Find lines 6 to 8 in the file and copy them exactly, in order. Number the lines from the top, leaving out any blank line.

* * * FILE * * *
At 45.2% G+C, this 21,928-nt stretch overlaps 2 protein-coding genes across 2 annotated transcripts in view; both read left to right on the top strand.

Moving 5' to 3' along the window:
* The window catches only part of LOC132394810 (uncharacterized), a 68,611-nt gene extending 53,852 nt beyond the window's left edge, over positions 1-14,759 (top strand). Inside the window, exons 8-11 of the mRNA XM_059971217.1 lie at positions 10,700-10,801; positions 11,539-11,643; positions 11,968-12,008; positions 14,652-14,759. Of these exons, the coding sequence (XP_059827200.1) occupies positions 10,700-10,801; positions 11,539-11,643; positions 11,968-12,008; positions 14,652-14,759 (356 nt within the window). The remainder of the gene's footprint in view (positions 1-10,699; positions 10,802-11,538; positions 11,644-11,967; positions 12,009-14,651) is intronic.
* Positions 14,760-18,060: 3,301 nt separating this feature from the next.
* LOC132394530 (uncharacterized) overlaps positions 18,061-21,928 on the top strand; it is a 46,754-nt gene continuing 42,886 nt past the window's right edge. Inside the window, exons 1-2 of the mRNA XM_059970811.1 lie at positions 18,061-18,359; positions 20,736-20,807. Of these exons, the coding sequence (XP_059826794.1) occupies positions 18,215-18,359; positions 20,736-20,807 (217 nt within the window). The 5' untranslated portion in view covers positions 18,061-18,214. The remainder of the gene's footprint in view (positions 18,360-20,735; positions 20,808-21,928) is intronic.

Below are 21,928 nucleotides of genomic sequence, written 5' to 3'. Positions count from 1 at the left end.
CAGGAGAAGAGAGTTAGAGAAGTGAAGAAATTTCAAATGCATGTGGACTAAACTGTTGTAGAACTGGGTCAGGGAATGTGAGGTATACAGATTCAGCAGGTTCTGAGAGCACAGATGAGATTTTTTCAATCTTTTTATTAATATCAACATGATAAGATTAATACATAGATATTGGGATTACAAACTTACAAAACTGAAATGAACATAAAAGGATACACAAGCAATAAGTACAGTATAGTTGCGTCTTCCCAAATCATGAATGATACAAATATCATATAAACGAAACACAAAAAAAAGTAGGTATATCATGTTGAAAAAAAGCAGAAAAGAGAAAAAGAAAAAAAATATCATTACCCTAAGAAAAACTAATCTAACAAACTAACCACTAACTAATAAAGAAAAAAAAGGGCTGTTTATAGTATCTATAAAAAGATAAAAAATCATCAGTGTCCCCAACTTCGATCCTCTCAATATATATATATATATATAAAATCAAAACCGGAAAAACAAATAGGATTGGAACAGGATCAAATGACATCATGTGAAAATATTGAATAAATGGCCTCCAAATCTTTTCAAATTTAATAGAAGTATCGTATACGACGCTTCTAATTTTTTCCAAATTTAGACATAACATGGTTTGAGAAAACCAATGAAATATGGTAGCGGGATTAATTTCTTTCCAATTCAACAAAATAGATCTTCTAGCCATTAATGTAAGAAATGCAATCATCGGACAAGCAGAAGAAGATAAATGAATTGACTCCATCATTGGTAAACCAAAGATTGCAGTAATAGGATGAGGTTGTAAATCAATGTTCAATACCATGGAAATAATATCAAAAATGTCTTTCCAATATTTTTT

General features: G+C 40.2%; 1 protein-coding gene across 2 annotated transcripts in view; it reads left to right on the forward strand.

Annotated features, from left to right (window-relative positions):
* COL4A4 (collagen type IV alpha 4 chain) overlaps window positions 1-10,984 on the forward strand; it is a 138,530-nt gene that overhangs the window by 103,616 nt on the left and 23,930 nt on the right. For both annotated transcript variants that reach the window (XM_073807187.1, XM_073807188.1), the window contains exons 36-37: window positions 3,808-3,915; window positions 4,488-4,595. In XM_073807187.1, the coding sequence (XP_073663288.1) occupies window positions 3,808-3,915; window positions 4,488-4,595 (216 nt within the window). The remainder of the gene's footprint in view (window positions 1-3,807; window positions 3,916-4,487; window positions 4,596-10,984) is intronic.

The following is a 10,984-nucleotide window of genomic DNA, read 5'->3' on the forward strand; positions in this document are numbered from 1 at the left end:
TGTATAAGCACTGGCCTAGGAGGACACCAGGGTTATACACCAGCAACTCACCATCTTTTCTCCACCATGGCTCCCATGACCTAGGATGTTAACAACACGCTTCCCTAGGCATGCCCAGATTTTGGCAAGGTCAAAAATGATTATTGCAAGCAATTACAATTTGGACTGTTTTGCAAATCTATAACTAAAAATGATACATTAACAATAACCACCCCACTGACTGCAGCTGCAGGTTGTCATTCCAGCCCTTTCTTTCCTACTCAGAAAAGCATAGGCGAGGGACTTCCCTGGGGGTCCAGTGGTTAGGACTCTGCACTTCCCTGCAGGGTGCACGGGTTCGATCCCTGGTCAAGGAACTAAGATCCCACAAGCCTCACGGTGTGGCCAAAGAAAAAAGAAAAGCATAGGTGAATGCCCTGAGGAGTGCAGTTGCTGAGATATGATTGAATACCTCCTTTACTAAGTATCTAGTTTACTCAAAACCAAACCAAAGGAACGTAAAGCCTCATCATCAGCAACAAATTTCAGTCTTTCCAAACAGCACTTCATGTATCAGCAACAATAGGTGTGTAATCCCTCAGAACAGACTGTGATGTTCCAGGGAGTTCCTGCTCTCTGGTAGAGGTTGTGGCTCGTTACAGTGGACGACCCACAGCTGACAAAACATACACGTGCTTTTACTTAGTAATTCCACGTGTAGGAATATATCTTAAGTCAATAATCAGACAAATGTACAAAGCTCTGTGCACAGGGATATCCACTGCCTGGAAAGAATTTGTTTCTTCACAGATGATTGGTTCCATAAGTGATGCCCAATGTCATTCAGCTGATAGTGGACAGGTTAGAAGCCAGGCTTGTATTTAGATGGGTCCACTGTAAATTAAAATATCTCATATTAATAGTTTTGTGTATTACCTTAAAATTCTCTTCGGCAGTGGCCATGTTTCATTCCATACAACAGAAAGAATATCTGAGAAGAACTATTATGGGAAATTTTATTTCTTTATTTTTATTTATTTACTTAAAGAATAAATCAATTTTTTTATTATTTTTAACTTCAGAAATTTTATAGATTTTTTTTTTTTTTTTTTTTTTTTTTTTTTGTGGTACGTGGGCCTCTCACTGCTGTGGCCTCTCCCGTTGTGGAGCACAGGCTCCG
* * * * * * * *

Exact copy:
Below are 21,928 nucleotides of genomic sequence, written 5' to 3'. Positions count from 1 at the left end.
CAGGAGAAGAGAGTTAGAGAAGTGAAGAAATTTCAAATGCATGTGGACTAAACTGTTGTAGAACTGGGTCAGGGAATGTGAGGTATACAGATTCAGCAGGTTCTGAGAGCACAGATGAGATTTTTTCAATCTTTTTATTAATATCAACATGATAAGATTAATACATAGATATTGGGATTACAAACTTACAAAACTGAAATGAACATAAAAGGATACACAAGCAATAAGTACAGTATAGTTGCGTCTTCCCAAATCATGAATGATACAAATATCATATAAACGAAACACAAAAAAAAGTAGGTATATCATGTTGAAAAAAAGCAGAAAAGAGAAAAAGAAAAAAAATATCATTACCCTAAGAAAAACTAATCTAACAAACTAACCACTAACTAATAAAGAAAAAAAAGGGCTGTTTATAGTATCTATAAAAAGATAAAAAATCATCAGTGTCCCCAACTTCGATCCTCTCAATATATATATATATATATAAAATCAAAACCGGAAAAACAAATAGGATTGGAACAGGATCAAATGACATCATGTGAAAATATTGAATAAATGGCCTCCAAATCTTTTCAAATTTAATAGAAGTATCGTATACGACGCTTCTAATTTTTTCCAAATTTAGACATAACATGGTTTGAGAAAACCAATGAAATATGGTAGCGGGATTAATTTCTTTCCAATTCAACAAAATAGATCTTCTAGCCATTAATGTAAGAAATGCAATCATCGGACAAGCAGAAGAAGATAAATGAATTGACTCCATCATTGGTAAACCAAAGATTGCAGTAATAGGATGAGGTTGTAAATCAATGTTCAATACCATGGAAATAATATCAAAAATGTCTTTCCAATATTTTTT

General features: G+C 40.2%; 1 protein-coding gene across 2 annotated transcripts in view; it reads left to right on the forward strand.